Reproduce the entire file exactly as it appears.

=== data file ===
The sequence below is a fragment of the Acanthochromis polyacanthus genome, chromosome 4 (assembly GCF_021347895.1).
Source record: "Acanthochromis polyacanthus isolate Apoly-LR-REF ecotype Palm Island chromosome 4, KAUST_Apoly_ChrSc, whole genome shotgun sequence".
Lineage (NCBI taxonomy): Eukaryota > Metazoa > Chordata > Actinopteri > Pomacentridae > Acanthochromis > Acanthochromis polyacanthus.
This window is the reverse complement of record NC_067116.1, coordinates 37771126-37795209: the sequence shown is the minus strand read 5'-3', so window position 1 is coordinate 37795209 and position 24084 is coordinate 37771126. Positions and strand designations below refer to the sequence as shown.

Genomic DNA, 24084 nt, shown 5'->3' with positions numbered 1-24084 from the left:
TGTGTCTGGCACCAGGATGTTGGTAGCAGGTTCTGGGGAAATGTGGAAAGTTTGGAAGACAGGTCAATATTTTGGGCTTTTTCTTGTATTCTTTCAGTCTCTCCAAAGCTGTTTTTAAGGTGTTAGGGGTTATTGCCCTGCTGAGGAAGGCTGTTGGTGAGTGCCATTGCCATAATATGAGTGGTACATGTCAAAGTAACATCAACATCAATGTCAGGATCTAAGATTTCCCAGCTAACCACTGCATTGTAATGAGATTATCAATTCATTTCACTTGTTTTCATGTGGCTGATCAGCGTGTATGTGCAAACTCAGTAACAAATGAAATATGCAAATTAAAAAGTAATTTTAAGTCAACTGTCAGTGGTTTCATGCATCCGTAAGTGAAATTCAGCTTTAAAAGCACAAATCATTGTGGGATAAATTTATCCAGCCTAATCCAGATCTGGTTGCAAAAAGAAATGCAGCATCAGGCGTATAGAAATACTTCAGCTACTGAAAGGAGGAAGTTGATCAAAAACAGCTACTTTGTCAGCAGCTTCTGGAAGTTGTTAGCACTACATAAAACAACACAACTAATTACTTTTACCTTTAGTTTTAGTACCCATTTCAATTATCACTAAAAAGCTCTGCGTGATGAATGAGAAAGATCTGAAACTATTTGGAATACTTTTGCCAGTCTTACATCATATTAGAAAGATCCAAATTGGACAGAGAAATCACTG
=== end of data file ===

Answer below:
The sequence below is a fragment of the Acanthochromis polyacanthus genome, chromosome 4 (assembly GCF_021347895.1).
Source record: "Acanthochromis polyacanthus isolate Apoly-LR-REF ecotype Palm Island chromosome 4, KAUST_Apoly_ChrSc, whole genome shotgun sequence".
Lineage (NCBI taxonomy): Eukaryota > Metazoa > Chordata > Actinopteri > Pomacentridae > Acanthochromis > Acanthochromis polyacanthus.
This window is the reverse complement of record NC_067116.1, coordinates 37771126-37795209: the sequence shown is the minus strand read 5'-3', so window position 1 is coordinate 37795209 and position 24084 is coordinate 37771126. Positions and strand designations below refer to the sequence as shown.

Genomic DNA, 24084 nt, shown 5'->3' with positions numbered 1-24084 from the left:
TGTGTCTGGCACCAGGATGTTGGTAGCAGGTTCTGGGGAAATGTGGAAAGTTTGGAAGACAGGTCAATATTTTGGGCTTTTTCTTGTATTCTTTCAGTCTCTCCAAAGCTGTTTTTAAGGTGTTAGGGGTTATTGCCCTGCTGAGGAAGGCTGTTGGTGAGTGCCATTGCCATAATATGAGTGGTACATGTCAAAGTAACATCAACATCAATGTCAGGATCTAAGATTTCCCAGCTAACCACTGCATTGTAATGAGATTATCAATTCATTTCACTTGTTTTCATGTGGCTGATCAGCGTGTATGTGCAAACTCAGTAACAAATGAAATATGCAAATTAAAAAGTAATTTTAAGTCAACTGTCAGTGGTTTCATGCATCCGTAAGTGAAATTCAGCTTTAAAAGCACAAATCATTGTGGGATAAATTTATCCAGCCTAATCCAGATCTGGTTGCAAAAAGAAATGCAGCATCAGGCGTATAGAAATACTTCAGCTACTGAAAGGAGGAAGTTGATCAAAAACAGCTACTTTGTCAGCAGCTTCTGGAAGTTGTTAGCACTACATAAAACAACACAACTAATTACTTTTACCTTTAGTTTTAGTACCCATTTCAATTATCACTAAAAAGCTCTGCGTGATGAATGAGAAAGATCTGAAACTATTTGGAATACTTTTGCCAGTCTTACATCATATTAGAAAGATCCAAATTGGACAGAGAAATCACTG